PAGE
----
Clinical Electrophysiology -> SCA Risk Assessment: -> Clinical Risk Assessment Techniques D-PO03 - Poster Session III (ID 48) Poster

D-PO03-237 - Incidence And Prognosis Of In-hospital Ventricular Fibrillation Complicating Acute Myocardial Infarction: Temporal Trends Over A 20-year Period (ID 1171)


Background: Sudden cardiac arrest remains a major complication despite improvements in acute myocardial infarction (AMI) management over the past two decades. Temporal trends and outcomes with respect to ventricular fibrillation (VF) during AMI have not been evaluated.
Objective: To assess trends in occurrence, influencing factors and one-year mortality of in-hospital VF in patients with AMI.
Methods: We analyzed data from five French nationwide prospective cohort studies, each conducted five years apart (overall 1995 to 2015), including totally 14,406 (66 ±14 years, 72% male, mean LVEF 52%) AMI patients (59% ST elevation MI/STEMI) admitted to cardiac intensive care units.
Results: Overall, 359 (2.5%) patients had VF during the AMI admission. Proportion of VF decreased from 3.9% in 1995 to 1.8% in 2015 (P<0.001). Factors significantly associated with lower VF incidence were year of MI occurrence (2015 vs 1995: OR 0.53, 95%CI 0.38-0.73), female gender (OR 0.72, 95%CI 0.55-0.94), history of hypertension (OR 0.78, 95%CI 0.62-0.98), hypercholesterolemia (OR 0.70, 95%CI 0.56-0.89), whereas STEMI (OR 2.22, 95%CI 1.70-2.90) was associated with higher risk. Overall one-year mortality was 12.0% (n=1,732) and decreased over the study period from 17.2% to 7.1% (P<0.001). Among those who had VF, one-year mortality decreased from 60.7% to 28.6% (P<0.001) and resulted from a decrease of both in-hospital mortality (45.2% to 22.9%, P<0.001) and later mortality (28.3% to 7.4%, P=0.001). Occurrence of VF (HR 5.48, 95%CI 4.61-6.51), age (HR 1.045, 95%CI 1.03-1.06), year of MI occurrence (2015 vs 1995) (HR 0.32, 95%CI 0.19-0.54), diabetes (HR 1.49, 95%CI 1.03-2.16) and anterior STEMI (HR 1.71, 95%CI 1.14-2.54) were all independently associated with one-year mortality. Adjusted HR for one-year mortality for patients who experienced VF (vs no VF) was 6.88 (95%CI 5.10-9.29) in 1995 and 7.07 (95%CI 4.47-11.19) in 2015.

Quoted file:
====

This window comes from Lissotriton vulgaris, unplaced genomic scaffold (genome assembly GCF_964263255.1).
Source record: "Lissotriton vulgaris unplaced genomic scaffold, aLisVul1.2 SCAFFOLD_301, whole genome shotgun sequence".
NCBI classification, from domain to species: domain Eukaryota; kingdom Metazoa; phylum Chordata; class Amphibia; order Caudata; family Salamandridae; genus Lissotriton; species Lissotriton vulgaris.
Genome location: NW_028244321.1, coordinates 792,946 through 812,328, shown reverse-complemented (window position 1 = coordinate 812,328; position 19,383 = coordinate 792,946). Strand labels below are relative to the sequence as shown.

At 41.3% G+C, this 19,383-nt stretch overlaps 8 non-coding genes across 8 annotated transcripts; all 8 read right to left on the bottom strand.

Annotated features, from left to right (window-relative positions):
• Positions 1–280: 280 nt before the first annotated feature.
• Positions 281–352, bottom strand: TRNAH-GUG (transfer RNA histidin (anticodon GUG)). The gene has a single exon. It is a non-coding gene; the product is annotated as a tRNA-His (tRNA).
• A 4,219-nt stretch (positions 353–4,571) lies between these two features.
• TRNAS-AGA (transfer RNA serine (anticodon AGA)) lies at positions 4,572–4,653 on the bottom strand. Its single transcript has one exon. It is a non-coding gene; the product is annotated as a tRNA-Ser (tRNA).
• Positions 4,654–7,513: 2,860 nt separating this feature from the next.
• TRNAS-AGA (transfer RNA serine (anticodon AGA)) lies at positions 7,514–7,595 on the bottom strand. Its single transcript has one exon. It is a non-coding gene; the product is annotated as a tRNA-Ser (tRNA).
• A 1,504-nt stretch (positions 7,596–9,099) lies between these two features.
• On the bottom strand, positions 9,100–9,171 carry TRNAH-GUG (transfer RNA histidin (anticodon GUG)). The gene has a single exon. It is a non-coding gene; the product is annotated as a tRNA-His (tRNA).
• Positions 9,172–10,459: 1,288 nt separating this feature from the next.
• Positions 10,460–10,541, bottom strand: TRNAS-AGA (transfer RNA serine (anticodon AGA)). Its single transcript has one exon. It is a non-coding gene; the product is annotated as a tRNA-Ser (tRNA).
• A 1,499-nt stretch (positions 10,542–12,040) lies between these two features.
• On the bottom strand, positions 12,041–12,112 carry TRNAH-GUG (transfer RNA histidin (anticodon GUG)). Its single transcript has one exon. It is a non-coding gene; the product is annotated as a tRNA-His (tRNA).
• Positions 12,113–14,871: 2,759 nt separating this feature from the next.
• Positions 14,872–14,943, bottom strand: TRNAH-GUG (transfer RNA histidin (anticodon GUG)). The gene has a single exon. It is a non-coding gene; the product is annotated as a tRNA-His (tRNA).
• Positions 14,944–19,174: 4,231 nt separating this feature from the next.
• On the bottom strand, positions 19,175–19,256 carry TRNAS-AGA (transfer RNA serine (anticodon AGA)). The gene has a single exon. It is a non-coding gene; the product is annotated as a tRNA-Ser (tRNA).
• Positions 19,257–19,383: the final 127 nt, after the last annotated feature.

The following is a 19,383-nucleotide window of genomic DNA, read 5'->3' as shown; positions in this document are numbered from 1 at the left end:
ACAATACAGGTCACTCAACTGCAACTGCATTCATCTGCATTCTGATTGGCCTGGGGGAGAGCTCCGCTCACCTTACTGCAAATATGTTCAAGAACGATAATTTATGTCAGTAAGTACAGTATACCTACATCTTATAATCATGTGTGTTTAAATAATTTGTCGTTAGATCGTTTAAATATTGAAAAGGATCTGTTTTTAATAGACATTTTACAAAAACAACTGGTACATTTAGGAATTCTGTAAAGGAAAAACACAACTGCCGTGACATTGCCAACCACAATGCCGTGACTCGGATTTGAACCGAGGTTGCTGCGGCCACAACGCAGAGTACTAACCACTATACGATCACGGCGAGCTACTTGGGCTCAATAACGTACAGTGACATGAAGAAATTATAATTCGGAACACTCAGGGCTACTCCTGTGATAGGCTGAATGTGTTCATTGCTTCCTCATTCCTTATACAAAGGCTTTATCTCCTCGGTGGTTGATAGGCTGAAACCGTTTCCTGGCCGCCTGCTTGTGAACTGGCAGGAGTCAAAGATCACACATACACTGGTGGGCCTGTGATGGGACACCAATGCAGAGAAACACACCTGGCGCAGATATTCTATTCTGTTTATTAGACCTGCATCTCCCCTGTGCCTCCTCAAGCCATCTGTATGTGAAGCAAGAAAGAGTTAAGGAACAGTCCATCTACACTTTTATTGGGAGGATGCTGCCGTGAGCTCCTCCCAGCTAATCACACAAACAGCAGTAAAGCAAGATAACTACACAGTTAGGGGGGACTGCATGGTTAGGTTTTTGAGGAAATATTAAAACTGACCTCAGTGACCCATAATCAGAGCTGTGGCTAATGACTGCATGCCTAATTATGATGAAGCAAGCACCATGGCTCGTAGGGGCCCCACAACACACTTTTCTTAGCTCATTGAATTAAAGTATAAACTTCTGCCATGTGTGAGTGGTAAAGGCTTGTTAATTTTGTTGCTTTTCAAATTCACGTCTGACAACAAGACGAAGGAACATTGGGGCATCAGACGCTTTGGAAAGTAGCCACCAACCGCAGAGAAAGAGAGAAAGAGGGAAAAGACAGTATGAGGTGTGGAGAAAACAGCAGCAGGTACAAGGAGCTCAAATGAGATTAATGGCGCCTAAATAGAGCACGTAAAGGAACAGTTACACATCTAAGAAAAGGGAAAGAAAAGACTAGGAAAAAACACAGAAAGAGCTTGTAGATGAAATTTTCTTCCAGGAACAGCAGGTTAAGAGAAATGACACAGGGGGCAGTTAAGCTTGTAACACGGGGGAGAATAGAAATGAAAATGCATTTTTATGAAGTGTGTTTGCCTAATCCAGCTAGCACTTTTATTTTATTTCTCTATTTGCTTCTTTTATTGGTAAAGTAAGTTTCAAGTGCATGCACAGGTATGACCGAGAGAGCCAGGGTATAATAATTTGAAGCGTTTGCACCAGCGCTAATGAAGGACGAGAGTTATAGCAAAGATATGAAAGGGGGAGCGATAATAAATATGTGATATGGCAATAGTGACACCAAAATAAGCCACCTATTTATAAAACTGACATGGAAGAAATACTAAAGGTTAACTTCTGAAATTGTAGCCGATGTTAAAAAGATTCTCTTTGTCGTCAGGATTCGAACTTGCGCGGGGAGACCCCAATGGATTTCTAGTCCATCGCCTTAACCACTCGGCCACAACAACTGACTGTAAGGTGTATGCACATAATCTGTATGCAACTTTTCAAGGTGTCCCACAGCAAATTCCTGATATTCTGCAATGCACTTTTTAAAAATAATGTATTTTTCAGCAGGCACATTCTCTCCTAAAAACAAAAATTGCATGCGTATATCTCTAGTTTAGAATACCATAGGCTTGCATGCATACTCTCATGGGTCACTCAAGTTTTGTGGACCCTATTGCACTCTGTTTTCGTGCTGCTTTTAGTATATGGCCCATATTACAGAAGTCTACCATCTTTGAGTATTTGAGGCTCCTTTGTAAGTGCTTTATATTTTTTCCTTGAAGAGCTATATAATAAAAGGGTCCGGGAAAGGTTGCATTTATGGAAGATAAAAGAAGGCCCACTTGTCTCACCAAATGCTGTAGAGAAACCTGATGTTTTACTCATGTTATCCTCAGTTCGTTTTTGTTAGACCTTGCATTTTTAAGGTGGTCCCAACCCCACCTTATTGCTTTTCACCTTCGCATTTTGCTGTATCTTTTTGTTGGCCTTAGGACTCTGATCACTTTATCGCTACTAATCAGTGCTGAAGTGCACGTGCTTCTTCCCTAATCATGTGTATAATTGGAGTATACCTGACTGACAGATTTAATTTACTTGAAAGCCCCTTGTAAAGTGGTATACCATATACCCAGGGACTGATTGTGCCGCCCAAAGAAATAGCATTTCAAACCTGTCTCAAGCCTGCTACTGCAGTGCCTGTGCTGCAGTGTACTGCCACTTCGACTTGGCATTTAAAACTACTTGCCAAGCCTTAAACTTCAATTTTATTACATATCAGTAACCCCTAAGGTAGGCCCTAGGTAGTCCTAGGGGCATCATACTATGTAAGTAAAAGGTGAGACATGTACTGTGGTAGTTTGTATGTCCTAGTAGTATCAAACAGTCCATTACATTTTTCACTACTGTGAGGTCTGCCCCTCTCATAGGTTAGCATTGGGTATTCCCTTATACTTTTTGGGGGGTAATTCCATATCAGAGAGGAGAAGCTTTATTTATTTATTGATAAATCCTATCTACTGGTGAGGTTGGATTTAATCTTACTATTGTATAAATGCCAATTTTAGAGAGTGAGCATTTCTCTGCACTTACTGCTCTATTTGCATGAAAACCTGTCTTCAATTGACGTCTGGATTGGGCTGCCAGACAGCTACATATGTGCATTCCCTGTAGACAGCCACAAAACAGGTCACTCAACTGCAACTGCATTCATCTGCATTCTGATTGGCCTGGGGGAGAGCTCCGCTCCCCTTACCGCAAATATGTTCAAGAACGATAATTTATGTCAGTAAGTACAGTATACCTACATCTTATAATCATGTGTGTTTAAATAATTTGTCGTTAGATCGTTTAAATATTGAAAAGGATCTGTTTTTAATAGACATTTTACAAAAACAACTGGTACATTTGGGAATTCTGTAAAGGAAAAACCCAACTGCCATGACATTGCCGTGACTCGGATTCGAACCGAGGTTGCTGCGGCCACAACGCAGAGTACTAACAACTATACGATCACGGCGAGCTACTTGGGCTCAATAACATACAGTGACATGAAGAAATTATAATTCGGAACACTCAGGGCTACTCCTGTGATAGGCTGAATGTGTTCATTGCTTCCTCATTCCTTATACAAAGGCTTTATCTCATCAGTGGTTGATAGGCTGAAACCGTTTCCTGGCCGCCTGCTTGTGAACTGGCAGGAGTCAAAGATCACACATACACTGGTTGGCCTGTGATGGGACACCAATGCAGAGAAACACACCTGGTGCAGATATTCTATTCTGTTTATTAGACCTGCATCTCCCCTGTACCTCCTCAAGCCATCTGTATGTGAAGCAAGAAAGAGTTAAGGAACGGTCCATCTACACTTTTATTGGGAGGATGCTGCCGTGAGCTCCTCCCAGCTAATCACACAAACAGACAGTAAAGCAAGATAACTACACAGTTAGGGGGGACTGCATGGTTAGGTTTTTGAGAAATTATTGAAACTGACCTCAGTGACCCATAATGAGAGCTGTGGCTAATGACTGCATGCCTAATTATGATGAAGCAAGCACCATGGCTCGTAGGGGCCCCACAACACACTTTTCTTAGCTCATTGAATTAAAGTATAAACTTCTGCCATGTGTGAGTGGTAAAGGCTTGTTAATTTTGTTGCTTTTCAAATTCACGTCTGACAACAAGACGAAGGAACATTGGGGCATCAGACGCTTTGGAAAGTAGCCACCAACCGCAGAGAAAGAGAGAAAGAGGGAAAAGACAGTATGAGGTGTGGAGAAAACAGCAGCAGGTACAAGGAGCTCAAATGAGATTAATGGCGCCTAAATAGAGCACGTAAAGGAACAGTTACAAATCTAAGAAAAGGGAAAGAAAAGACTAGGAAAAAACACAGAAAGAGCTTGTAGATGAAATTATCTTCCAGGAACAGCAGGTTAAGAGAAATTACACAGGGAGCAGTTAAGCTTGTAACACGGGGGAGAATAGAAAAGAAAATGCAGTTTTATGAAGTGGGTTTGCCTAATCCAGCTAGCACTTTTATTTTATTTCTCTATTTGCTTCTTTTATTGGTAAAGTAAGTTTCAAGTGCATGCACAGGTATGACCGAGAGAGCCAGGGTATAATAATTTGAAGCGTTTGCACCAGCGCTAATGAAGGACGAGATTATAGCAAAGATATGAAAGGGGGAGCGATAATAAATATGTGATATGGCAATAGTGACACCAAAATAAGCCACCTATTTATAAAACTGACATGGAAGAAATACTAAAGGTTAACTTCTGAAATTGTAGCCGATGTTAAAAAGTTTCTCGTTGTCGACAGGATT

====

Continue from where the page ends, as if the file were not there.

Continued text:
Conclusion: Although occurrence of in-hospital VF, as well as absolute mortality related to VF in the setting of AMI has significantly decreased over the last 20 years, VF remains steadily associated with a relative 7-fold increased risk of one-year mortality, emphasizing the need for continued improvements in management strategies.